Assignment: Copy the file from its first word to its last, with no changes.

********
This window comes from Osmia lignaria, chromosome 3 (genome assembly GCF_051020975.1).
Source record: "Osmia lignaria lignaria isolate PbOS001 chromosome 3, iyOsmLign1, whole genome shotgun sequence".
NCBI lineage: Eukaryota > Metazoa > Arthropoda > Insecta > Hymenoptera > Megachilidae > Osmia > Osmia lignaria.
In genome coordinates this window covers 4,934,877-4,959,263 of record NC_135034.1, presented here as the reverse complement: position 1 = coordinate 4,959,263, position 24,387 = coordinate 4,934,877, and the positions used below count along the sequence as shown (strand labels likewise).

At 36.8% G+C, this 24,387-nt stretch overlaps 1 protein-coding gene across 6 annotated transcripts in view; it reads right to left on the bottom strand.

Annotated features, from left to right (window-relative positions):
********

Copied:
This window comes from Osmia lignaria, chromosome 3 (genome assembly GCF_051020975.1).
Source record: "Osmia lignaria lignaria isolate PbOS001 chromosome 3, iyOsmLign1, whole genome shotgun sequence".
NCBI lineage: Eukaryota > Metazoa > Arthropoda > Insecta > Hymenoptera > Megachilidae > Osmia > Osmia lignaria.
In genome coordinates this window covers 4,934,877-4,959,263 of record NC_135034.1, presented here as the reverse complement: position 1 = coordinate 4,959,263, position 24,387 = coordinate 4,934,877, and the positions used below count along the sequence as shown (strand labels likewise).

At 36.8% G+C, this 24,387-nt stretch overlaps 1 protein-coding gene across 6 annotated transcripts in view; it reads right to left on the bottom strand.

Annotated features, from left to right (window-relative positions):